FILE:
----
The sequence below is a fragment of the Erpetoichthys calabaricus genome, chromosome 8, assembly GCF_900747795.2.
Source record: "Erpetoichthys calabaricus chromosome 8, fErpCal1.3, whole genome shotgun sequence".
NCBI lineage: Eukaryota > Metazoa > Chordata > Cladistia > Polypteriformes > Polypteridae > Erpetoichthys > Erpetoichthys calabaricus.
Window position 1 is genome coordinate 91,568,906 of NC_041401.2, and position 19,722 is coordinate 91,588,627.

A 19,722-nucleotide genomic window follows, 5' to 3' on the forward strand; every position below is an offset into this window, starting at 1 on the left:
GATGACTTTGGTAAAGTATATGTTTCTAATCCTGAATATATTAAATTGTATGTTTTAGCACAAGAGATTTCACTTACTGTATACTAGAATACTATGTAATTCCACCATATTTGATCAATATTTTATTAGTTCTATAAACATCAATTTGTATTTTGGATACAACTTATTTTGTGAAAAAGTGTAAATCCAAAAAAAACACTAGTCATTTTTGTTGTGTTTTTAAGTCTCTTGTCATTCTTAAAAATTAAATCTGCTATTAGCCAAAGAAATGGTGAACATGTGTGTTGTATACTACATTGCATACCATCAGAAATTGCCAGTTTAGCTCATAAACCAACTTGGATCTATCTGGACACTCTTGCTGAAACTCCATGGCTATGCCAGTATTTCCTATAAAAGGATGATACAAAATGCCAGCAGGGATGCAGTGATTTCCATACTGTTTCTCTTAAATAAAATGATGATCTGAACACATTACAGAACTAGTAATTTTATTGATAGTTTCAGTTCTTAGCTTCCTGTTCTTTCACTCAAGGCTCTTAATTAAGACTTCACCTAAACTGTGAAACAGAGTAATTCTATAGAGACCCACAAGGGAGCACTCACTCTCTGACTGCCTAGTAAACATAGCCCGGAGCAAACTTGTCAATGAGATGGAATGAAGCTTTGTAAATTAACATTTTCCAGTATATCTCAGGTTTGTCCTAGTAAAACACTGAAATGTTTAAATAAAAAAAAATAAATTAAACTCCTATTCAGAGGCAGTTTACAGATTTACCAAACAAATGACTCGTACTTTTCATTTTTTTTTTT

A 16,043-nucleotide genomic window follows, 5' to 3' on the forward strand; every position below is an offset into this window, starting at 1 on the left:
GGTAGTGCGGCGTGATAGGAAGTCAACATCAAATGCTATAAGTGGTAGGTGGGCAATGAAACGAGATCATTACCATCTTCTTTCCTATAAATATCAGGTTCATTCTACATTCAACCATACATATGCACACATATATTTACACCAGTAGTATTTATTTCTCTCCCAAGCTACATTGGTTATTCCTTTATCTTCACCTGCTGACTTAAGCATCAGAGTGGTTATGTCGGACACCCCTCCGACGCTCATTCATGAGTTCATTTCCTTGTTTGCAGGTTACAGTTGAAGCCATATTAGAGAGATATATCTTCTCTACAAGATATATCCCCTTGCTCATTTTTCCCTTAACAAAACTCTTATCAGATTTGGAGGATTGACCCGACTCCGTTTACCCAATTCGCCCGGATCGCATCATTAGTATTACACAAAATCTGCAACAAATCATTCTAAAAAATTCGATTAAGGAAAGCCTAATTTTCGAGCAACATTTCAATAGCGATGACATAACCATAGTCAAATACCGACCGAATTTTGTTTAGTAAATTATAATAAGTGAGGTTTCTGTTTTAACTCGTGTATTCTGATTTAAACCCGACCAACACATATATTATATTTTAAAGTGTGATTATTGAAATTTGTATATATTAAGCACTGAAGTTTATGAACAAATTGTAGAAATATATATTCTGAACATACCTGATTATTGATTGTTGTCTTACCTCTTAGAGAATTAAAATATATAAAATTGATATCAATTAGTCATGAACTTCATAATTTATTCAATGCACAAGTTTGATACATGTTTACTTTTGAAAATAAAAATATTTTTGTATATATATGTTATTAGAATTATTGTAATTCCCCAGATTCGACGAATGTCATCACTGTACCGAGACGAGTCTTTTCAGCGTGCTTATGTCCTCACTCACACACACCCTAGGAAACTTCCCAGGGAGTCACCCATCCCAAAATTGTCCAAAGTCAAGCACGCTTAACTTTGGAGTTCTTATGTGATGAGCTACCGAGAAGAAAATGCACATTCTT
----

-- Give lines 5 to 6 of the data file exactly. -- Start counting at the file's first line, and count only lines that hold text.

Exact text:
A 19,722-nucleotide genomic window follows, 5' to 3' on the forward strand; every position below is an offset into this window, starting at 1 on the left:
GATGACTTTGGTAAAGTATATGTTTCTAATCCTGAATATATTAAATTGTATGTTTTAGCACAAGAGATTTCACTTACTGTATACTAGAATACTATGTAATTCCACCATATTTGATCAATATTTTATTAGTTCTATAAACATCAATTTGTATTTTGGATACAACTTATTTTGTGAAAAAGTGTAAATCCAAAAAAAACACTAGTCATTTTTGTTGTGTTTTTAAGTCTCTTGTCATTCTTAAAAATTAAATCTGCTATTAGCCAAAGAAATGGTGAACATGTGTGTTGTATACTACATTGCATACCATCAGAAATTGCCAGTTTAGCTCATAAACCAACTTGGATCTATCTGGACACTCTTGCTGAAACTCCATGGCTATGCCAGTATTTCCTATAAAAGGATGATACAAAATGCCAGCAGGGATGCAGTGATTTCCATACTGTTTCTCTTAAATAAAATGATGATCTGAACACATTACAGAACTAGTAATTTTATTGATAGTTTCAGTTCTTAGCTTCCTGTTCTTTCACTCAAGGCTCTTAATTAAGACTTCACCTAAACTGTGAAACAGAGTAATTCTATAGAGACCCACAAGGGAGCACTCACTCTCTGACTGCCTAGTAAACATAGCCCGGAGCAAACTTGTCAATGAGATGGAATGAAGCTTTGTAAATTAACATTTTCCAGTATATCTCAGGTTTGTCCTAGTAAAACACTGAAATGTTTAAATAAAAAAAAATAAATTAAACTCCTATTCAGAGGCAGTTTACAGATTTACCAAACAAATGACTCGTACTTTTCATTTTTTTTTTT